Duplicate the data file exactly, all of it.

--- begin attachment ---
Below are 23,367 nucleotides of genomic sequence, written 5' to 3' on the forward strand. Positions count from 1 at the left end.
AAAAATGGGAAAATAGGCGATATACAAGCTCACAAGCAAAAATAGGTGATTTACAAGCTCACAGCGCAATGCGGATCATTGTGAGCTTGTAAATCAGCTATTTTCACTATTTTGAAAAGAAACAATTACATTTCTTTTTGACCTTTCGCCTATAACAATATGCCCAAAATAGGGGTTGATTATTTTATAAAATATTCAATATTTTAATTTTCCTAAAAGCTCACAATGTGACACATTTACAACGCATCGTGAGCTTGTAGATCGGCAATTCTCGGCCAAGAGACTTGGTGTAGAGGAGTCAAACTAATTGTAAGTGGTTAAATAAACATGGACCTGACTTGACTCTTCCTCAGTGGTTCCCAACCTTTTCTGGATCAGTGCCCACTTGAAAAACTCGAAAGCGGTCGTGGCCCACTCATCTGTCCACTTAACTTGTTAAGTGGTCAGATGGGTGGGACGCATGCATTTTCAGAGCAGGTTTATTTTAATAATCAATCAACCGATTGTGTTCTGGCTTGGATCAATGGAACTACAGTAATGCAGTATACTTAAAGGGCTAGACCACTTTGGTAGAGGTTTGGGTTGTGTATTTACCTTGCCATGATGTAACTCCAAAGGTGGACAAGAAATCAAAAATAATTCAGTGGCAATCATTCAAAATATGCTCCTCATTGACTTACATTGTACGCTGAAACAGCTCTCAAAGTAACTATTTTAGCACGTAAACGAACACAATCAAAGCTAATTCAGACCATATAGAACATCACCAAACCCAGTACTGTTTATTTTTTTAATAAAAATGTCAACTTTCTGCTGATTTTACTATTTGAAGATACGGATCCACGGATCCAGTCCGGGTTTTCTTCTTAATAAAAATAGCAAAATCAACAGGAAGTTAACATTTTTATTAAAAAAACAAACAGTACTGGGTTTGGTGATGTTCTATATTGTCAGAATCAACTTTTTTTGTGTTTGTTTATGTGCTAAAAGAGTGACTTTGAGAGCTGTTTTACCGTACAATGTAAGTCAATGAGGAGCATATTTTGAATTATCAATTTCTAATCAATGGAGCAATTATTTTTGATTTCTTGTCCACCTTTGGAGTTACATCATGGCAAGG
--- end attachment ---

Below are 23,367 nucleotides of genomic sequence, written 5' to 3' on the forward strand. Positions count from 1 at the left end.
AAAAATGGGAAAATAGGCGATATACAAGCTCACAAGCAAAAATAGGTGATTTACAAGCTCACAGCGCAATGCGGATCATTGTGAGCTTGTAAATCAGCTATTTTCACTATTTTGAAAAGAAACAATTACATTTCTTTTTGACCTTTCGCCTATAACAATATGCCCAAAATAGGGGTTGATTATTTTATAAAATATTCAATATTTTAATTTTCCTAAAAGCTCACAATGTGACACATTTACAACGCATCGTGAGCTTGTAGATCGGCAATTCTCGGCCAAGAGACTTGGTGTAGAGGAGTCAAACTAATTGTAAGTGGTTAAATAAACATGGACCTGACTTGACTCTTCCTCAGTGGTTCCCAACCTTTTCTGGATCAGTGCCCACTTGAAAAACTCGAAAGCGGTCGTGGCCCACTCATCTGTCCACTTAACTTGTTAAGTGGTCAGATGGGTGGGACGCATGCATTTTCAGAGCAGGTTTATTTTAATAATCAATCAACCGATTGTGTTCTGGCTTGGATCAATGGAACTACAGTAATGCAGTATACTTAAAGGGCTAGACCACTTTGGTAGAGGTTTGGGTTGTGTATTTACCTTGCCATGATGTAACTCCAAAGGTGGACAAGAAATCAAAAATAATTCAGTGGCAATCATTCAAAATATGCTCCTCATTGACTTACATTGTACGCTGAAACAGCTCTCAAAGTAACTATTTTAGCACGTAAACGAACACAATCAAAGCTAATTCAGACCATATAGAACATCACCAAACCCAGTACTGTTTATTTTTTTAATAAAAATGTCAACTTTCTGCTGATTTTACTATTTGAAGATACGGATCCACGGATCCAGTCCGGGTTTTCTTCTTAATAAAAATAGCAAAATCAACAGGAAGTTAACATTTTTATTAAAAAAACAAACAGTACTGGGTTTGGTGATGTTCTATATTGTCAGAATCAACTTTTTTTGTGTTTGTTTATGTGCTAAAAGAGTGACTTTGAGAGCTGTTTTACCGTACAATGTAAGTCAATGAGGAGCATATTTTGAATTATCAATTTCTAATCAATGGAGCAATTATTTTTGATTTCTTGTCCACCTTTGGAGTTACATCATGGCAAGG